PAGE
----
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Lambing preparation and collecting colostrum


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Hi everyone,

 

After a rather stressful fist time lambing last year where everything seemed to go wrong and I lost a few lambs, I want to be better prepared this year. I have 8 mature ewes and 7 first time lambers. I would expect twins and triplets from the mature ewes and singles from the first time mothers. Most of them I bought in this year so I dont know them well.

 

Last year I collected 10 litres of milk from a ewe that lost her lambs, so I have that in storage to blend with milk replacer if required. I will buy stomach tubing and syringes just in case as last year I had to tube a couple of lambs.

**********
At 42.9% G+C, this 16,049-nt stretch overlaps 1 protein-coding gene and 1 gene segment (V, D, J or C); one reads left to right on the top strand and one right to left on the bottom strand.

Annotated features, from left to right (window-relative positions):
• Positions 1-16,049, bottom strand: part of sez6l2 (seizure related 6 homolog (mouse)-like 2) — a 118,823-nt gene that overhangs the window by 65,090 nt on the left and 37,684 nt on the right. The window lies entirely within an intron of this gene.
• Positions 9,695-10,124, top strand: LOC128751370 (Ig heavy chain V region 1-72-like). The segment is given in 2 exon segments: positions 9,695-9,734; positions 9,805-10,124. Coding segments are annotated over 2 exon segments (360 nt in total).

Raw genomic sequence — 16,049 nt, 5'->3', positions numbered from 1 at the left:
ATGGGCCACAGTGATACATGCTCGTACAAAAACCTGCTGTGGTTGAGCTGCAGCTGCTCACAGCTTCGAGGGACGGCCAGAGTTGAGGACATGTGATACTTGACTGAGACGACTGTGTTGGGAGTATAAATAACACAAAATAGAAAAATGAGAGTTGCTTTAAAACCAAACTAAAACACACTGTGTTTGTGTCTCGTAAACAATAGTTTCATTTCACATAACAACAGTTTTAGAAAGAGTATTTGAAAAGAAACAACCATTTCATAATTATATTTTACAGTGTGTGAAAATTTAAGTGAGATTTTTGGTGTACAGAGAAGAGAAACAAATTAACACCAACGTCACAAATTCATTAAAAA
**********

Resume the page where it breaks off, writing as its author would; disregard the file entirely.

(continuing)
This lambing I would also like to collect some colostrom as the ewes start to lamb, so I can always have some in storage. I am expecting the mature ewes to start lambing first, but they are likely to have multiple lambs. How much colostrum could I safely collect without affecting their lambs and what period of time have I got to collect it in.

 

Can you think of anything else I need. Last year a couple of lambs got really cold, do you use a heat lamp or water bottles if this occurs. As I am building my flock, each lamb is precious.

 

I have been working then gently with my dogs for a short period on most days and getting them used to running through my yards. They were pretty feral out of salt scrub country when I got them earlier this year, but they are getting used to the dogs and yards.

 

Thanks